The Irish in America

1 Comment

Philadelphia Irish Memorial


Regan and I are heading to Philadelphia for a few days later this month. I have never been to the City of Brotherly Love, and I can’t wait!


So much to see and do …the Liberty Bell, the Barnes Collection, Betsy Ross House, and Rocky’s steps are some of the attractions I think of initially, but there is much more to Philadelphia. Over the next week, on the blog and on our Facebook page, I will feature some of what Philly has to offer for those of us interested in the Irish in America.

I already told you about McGillin’s Olde Ale House, the longest continuously operating tavern in the city, established by the Irish immigrant McGillin family. And last week I shared MacDougall’s Irish Victory Cakes – delicious cakes created using a family recipe straight from early twentieth century Belfast.

We’ve covered food and drink, so it seems somehow fitting (or maybe it’s ironic?) to highlight the Irish Memorial at Penn’s Landing in Philadelphia. The Irish Memorial is a National Monument, opened to the public on October 25, 2003. The thirty-foot bronze sculpture commemorates the Great Famine of Ireland of the 1840s and was created by artist Glenna Goodacre.

The memorial tells both sides of the story as it remembers both those who suffered and died in Ireland as a result of the Famine, as well as those who escaped the starvation and came to America. The Irish Memorial website says:

The Irish Memorial is dedicated to the memory of more than one million innocent men, women and children who perished during the years 1845 to 1850 and to the millions of Irish immigrants who found here in the United States of America the freedom, liberty and prosperity denied to their ancestors in Ireland.

I look forward to seeing the Irish Memorial at Penn’s Landing. Stay tuned to our Twitter and Facebook for photos and posts when we visit Philly next week! Please leave comments with your suggestions for things not to be missed in Philadelphia…would love to hear from you!

For more information on the Philadelphia Irish Memorial visit



Latest Irish American “Discovery”: Victory Cakes


Deborah’s and her cakes

Two things attracted me to this article on mention of QVC (I am not ashamed – I love the home shopping channel) and the photograph of the friendly woman holding a platter of adorable mini Bundt cakes. MacDougall’s Irish Victory Cakes? Never heard of them, but I definitely needed to learn more…

Deborah Streeter-Davitt bakes delicious cakes using an old family recipe. Deborah’s great-grandfather, James MacDowell, was a native of Belfast.  Known by his family as “Dassie”, he was a baker by trade who became well-known for his exquisite butter cakes. Dassie created his cakes from a special recipe (which remains secret today) for the rich and famous throughout the British Isles. Dassie may have become  the most sought-after baker by royalty and the elite, but he gave it all up to follow his dream of a better life for his family in America. Dassie moved to Syracuse, New York where he worked in a modest bakery for the man who sponsored his immigration.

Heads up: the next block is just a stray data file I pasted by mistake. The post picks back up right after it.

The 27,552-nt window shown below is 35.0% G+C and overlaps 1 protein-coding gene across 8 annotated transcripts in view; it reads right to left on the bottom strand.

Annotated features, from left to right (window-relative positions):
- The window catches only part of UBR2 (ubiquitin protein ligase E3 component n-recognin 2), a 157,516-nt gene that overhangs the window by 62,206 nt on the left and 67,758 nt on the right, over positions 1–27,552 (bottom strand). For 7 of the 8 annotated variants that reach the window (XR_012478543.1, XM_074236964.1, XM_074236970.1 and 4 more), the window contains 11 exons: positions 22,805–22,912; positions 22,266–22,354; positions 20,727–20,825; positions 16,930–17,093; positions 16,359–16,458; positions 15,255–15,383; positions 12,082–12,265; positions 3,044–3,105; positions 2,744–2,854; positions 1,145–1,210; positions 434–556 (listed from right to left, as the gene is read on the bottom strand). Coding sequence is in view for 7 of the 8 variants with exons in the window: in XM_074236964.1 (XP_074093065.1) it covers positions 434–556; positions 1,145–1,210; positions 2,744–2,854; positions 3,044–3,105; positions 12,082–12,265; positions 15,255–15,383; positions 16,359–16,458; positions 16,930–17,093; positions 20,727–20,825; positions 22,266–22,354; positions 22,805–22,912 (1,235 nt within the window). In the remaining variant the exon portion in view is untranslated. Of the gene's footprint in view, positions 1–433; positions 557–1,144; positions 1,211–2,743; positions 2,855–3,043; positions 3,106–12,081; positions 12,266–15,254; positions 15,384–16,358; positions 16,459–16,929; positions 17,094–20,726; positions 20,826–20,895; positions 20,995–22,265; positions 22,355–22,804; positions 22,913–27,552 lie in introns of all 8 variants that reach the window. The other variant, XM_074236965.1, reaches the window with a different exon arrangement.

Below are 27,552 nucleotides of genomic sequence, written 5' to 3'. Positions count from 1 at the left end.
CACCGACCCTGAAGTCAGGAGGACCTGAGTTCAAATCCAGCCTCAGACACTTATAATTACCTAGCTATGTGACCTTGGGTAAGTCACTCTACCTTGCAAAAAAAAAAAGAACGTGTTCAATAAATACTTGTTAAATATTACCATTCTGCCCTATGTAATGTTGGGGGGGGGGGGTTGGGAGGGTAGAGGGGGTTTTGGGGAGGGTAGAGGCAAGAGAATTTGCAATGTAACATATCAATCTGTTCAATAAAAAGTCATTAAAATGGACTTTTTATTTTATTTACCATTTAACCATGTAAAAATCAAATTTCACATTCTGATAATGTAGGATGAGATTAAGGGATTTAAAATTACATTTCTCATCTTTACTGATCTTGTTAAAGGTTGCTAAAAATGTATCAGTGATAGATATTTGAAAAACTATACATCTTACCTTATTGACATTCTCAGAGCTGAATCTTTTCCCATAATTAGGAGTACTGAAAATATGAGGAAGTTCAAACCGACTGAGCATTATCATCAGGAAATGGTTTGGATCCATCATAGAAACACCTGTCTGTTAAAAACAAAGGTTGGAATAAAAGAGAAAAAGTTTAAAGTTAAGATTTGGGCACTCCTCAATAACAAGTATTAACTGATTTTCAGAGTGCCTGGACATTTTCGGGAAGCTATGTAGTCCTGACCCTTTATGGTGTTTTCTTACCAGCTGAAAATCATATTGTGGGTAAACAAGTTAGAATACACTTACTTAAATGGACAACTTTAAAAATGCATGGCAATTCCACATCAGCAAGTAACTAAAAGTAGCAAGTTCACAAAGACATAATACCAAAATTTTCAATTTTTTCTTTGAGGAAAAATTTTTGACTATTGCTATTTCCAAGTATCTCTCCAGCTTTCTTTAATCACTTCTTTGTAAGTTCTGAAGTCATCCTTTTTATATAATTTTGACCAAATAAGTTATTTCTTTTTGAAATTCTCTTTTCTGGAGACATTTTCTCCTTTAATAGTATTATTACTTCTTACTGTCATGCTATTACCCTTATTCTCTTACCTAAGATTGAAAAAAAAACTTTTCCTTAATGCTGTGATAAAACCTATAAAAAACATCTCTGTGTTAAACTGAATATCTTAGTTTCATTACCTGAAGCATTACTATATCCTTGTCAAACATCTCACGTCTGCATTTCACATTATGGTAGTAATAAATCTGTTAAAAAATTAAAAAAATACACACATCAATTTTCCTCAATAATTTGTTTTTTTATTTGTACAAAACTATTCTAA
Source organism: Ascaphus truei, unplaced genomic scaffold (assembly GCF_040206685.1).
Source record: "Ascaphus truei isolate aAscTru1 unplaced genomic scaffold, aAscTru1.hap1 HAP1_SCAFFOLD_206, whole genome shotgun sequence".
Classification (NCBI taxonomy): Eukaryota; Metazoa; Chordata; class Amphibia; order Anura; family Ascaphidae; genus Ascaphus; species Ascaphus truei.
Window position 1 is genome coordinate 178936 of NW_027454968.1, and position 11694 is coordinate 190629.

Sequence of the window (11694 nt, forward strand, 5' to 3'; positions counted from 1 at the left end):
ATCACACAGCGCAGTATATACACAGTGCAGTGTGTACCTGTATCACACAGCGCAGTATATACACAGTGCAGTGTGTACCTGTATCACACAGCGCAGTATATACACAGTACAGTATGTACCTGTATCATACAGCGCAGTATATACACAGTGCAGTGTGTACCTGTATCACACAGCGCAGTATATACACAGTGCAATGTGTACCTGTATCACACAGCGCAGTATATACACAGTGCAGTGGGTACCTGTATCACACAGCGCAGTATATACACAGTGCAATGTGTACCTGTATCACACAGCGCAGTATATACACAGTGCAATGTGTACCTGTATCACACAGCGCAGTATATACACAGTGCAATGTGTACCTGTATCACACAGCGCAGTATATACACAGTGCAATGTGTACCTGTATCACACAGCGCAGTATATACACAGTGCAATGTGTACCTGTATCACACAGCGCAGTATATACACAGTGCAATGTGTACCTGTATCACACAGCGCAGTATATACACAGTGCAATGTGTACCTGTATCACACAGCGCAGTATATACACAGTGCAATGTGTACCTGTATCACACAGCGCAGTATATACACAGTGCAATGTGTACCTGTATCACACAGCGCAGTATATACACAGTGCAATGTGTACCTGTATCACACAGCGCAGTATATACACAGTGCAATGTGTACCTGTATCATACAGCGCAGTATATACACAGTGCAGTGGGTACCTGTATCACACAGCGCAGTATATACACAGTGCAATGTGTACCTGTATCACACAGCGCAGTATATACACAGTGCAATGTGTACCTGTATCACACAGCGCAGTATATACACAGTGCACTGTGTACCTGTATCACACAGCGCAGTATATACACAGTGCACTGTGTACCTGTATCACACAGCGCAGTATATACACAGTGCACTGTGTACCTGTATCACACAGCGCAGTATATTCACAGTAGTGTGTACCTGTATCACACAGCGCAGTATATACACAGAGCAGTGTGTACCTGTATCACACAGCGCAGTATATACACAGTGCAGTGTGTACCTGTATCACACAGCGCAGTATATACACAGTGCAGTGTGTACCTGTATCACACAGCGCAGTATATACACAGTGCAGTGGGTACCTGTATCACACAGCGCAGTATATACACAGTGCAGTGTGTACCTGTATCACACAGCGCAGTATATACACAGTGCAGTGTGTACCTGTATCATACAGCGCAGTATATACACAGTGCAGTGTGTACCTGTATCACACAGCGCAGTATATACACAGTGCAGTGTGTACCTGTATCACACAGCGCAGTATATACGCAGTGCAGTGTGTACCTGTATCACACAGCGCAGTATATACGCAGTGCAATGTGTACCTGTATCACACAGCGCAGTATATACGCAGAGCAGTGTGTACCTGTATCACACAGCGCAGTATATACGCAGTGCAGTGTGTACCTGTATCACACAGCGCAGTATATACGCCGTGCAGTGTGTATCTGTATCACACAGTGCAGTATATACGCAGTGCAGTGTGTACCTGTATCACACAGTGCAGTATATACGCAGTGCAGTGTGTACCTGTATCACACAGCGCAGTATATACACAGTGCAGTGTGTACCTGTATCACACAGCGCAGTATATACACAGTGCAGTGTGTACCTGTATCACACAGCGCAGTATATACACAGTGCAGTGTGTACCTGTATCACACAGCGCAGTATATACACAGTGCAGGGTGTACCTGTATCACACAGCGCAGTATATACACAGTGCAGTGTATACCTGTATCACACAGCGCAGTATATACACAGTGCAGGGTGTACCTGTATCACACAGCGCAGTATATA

MacDougall’s Irish Victory Cakes is definitely a family affair. Deborah’s parents, siblings, nieces, and nephews all come together to help her create the rich, buttery cakes, available throughout the Philadelphia area at farmer’s markets, specialty stores, and festivals. You can even order the cakes online – both the sweet butter cake and a “dressed-up” version are available. Here’s how they describe Dassie’s Traditional cake:

Dassie’s award-winning sweet butter pound cake (Massie’s Sweet Butter) is adorned with wonderful rich and velvety Wilbur Chocolate and Butterscotch ~ a perfect and delicious compliment to Great Great Dad’s recipe. These creamy confections are both baked inside and lovenly drizzled on top of each golden cake, along with sprinkles of tiny kelly green shamrocks and wee orange nonpareils. Dassie’s Traditional is perfect for EVERY occasion and mostly just for YOU to celebrate YOU!

Sounds heavenly! I can’t wait to track down one of Dassie’s cakes when I am in Philadelphia at the end of the month. I bet that Dassie would be very proud that his great-granddaughter was carrying on the baking tradition and sharing his Irish cakes with the “sweet-teeth” of America.

Click image for history of MacDougall's Irish Victory Cakes.

Click image for history of MacDougall’s Irish Victory Cakes.

  • Click here  for a nice article on Deborah and the Victory cakes.
  • “Like” MacDougall’s Irish Victory Cakes on Facebook – click here.
  • Order your very own cake – click here to visit website.